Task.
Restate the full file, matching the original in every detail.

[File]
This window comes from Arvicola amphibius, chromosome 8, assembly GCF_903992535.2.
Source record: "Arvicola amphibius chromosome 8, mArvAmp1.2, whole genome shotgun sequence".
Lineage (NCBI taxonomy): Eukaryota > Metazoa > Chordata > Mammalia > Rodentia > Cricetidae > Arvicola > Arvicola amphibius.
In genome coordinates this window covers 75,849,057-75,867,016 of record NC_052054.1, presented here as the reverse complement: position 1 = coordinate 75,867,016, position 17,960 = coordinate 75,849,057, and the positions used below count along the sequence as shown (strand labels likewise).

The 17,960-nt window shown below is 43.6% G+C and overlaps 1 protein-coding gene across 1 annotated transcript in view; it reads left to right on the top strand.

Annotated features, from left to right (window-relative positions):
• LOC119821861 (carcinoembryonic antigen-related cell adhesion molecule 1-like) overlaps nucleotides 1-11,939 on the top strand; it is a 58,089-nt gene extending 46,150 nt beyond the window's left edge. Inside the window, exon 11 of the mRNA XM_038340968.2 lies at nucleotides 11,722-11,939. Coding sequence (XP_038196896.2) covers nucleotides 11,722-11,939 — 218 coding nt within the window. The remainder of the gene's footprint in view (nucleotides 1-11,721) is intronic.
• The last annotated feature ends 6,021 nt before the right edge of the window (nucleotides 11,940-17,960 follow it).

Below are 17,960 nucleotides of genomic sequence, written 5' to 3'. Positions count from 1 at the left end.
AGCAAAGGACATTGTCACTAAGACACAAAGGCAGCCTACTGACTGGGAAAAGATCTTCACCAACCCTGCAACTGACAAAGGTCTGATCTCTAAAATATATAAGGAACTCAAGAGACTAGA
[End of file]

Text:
This window comes from Arvicola amphibius, chromosome 8, assembly GCF_903992535.2.
Source record: "Arvicola amphibius chromosome 8, mArvAmp1.2, whole genome shotgun sequence".
Lineage (NCBI taxonomy): Eukaryota > Metazoa > Chordata > Mammalia > Rodentia > Cricetidae > Arvicola > Arvicola amphibius.
In genome coordinates this window covers 75,849,057-75,867,016 of record NC_052054.1, presented here as the reverse complement: position 1 = coordinate 75,867,016, position 17,960 = coordinate 75,849,057, and the positions used below count along the sequence as shown (strand labels likewise).

The 17,960-nt window shown below is 43.6% G+C and overlaps 1 protein-coding gene across 1 annotated transcript in view; it reads left to right on the top strand.

Annotated features, from left to right (window-relative positions):
• LOC119821861 (carcinoembryonic antigen-related cell adhesion molecule 1-like) overlaps nucleotides 1-11,939 on the top strand; it is a 58,089-nt gene extending 46,150 nt beyond the window's left edge. Inside the window, exon 11 of the mRNA XM_038340968.2 lies at nucleotides 11,722-11,939. Coding sequence (XP_038196896.2) covers nucleotides 11,722-11,939 — 218 coding nt within the window. The remainder of the gene's footprint in view (nucleotides 1-11,721) is intronic.
• The last annotated feature ends 6,021 nt before the right edge of the window (nucleotides 11,940-17,960 follow it).

Below are 17,960 nucleotides of genomic sequence, written 5' to 3'. Positions count from 1 at the left end.
AGCAAAGGACATTGTCACTAAGACACAAAGGCAGCCTACTGACTGGGAAAAGATCTTCACCAACCCTGCAACTGACAAAGGTCTGATCTCTAAAATATATAAGGAACTCAAGAGACTAGA